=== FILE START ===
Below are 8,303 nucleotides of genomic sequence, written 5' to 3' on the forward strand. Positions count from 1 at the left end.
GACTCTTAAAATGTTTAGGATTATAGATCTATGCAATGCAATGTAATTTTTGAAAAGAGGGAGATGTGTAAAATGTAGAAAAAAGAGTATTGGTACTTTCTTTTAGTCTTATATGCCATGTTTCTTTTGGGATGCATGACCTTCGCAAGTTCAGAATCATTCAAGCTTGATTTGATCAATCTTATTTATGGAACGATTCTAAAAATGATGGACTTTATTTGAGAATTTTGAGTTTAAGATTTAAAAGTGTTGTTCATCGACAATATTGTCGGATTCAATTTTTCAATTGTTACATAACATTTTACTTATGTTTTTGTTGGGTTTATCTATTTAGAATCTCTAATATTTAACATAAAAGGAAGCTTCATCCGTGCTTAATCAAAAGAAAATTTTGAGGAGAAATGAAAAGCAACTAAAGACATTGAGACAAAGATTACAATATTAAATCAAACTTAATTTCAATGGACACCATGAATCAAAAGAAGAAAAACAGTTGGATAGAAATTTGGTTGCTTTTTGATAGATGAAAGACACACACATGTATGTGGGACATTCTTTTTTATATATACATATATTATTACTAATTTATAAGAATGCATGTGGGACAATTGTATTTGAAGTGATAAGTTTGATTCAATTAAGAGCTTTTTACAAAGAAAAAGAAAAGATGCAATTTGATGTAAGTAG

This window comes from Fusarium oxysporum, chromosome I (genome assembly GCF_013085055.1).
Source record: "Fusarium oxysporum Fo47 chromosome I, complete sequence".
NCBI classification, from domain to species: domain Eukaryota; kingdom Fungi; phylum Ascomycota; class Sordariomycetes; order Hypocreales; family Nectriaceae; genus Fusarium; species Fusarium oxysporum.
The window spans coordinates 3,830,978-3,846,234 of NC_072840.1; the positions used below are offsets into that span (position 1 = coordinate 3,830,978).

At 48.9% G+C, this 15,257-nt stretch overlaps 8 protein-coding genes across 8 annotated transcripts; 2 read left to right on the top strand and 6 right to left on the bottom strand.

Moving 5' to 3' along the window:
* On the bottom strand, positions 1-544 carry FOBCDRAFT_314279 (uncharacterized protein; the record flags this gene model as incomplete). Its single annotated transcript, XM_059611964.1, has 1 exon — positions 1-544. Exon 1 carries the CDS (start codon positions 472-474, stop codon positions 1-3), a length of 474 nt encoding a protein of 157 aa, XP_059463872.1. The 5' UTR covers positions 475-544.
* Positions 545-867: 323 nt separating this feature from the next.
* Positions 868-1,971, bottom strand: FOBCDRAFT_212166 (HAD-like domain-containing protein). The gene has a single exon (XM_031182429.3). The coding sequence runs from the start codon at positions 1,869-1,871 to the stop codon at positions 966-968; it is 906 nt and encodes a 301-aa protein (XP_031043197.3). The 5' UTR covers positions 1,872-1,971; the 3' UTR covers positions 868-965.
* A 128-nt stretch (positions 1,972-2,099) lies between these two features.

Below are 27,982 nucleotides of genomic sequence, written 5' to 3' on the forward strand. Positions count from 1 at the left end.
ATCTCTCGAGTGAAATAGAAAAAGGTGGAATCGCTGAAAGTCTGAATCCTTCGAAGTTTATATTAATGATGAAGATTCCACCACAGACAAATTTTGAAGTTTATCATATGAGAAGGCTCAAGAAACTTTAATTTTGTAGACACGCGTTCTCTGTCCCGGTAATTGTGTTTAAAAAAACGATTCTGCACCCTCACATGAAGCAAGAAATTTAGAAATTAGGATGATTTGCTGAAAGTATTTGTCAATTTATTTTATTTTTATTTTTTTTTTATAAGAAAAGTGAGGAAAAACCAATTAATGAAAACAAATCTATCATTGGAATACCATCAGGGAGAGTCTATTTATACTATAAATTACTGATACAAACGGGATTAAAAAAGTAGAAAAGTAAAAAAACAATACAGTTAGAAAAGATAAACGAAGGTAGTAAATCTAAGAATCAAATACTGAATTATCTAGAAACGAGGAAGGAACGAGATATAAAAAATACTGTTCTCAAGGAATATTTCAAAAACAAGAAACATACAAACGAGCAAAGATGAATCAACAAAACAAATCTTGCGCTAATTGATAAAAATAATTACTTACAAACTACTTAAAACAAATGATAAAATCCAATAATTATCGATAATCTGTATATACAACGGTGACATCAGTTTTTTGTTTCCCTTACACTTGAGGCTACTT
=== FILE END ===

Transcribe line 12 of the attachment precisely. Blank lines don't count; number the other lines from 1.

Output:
* A 128-nt stretch (positions 1,972-2,099) lies between these two features.